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In May governments shed more than 570,000 workers as states and cities grappled with huge budget shortfalls created by the coronavirus pandemic and shutdowns of economic activity imposed in an effort to get the outbreak under control. those layoffs are going to get worse in June and July.

Local and state governments asked Congress for $500 billion in aid to bridge their budget crisis, but Congress hasn’t moved on the ask.

As New York Mayor Bill De Blasio put it today  “For weeks and weeks, we all had the hope that there would be a federal stimulus plan by now. It’s quite clear that’s not happening.”

New York’s mayor estimates that the coronavirus has cut city tax revenue by as much as $9 billion. And with no aid from Washington on the horizon he has begun talks with city labor unions looking for spending cuts that might reduce layoffs.

Meanwhile on another front, a survey by the National Federation of Independent Business found that “Nearly half— 47%—of entrepreneurs who received a PPP [Paycheck Protection Plan] loan or a loan through another relief measure, the Economic Injury Disaster Loan program, anticipate needing additional financial support over the next 12 months.” At the moment the Senate has no realistic plans to take up an extension of the time period for existing loans or an expansion of the program until July.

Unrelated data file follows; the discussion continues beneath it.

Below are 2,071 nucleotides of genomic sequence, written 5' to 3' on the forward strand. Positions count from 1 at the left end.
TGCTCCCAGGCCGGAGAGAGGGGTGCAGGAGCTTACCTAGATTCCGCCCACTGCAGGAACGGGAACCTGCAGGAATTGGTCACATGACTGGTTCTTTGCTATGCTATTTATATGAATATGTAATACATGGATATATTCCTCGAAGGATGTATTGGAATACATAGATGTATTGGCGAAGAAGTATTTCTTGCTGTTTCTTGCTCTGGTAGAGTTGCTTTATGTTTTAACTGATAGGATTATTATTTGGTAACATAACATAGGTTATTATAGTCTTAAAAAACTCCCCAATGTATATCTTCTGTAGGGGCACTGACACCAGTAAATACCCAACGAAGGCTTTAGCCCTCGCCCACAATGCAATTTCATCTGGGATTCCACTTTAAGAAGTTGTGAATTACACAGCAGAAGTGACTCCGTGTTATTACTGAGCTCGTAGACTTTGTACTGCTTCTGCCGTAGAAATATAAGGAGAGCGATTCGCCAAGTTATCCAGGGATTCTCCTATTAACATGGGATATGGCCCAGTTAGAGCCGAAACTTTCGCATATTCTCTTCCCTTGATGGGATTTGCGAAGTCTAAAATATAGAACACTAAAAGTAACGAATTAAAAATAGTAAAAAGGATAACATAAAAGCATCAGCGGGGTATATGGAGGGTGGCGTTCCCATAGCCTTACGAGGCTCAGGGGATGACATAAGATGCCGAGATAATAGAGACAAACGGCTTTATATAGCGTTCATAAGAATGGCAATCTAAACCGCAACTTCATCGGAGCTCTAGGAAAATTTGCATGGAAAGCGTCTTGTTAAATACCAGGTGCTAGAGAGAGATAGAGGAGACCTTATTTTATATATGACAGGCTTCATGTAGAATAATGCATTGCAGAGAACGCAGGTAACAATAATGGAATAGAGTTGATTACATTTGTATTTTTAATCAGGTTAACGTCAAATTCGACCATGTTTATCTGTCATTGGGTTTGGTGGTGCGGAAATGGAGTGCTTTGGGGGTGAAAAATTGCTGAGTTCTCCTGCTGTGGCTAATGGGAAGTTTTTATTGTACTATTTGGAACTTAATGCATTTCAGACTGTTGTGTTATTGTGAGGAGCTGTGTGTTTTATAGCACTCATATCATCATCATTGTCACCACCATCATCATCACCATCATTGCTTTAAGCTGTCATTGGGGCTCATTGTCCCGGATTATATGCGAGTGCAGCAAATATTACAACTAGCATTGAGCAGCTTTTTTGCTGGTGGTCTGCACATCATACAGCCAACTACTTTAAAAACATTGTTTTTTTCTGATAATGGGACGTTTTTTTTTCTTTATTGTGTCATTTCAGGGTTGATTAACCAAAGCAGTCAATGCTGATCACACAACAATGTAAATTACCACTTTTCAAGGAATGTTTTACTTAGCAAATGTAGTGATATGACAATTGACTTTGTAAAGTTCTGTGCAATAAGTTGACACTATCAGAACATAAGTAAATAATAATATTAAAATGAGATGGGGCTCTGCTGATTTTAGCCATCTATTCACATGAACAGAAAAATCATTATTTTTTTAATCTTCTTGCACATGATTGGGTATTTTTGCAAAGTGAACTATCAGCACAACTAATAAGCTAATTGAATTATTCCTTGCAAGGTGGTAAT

And if you need another front, U.S. households that managed to save money in May from that one-time $1200 check or from enhanced weekly unemployment benefits, sending the national savings rate to a record level, are expected to begin spending those savings as the sources have either already disappeared (the $1,200 check) or are scheduled to disappear in July (enhanced unemployment benefits.) This at the same time as programs that allow the suspension of mortgage payments or grant rent deferrals begin to expire.

The July data for unemployment and incomes has the potential to be very nasty indeed.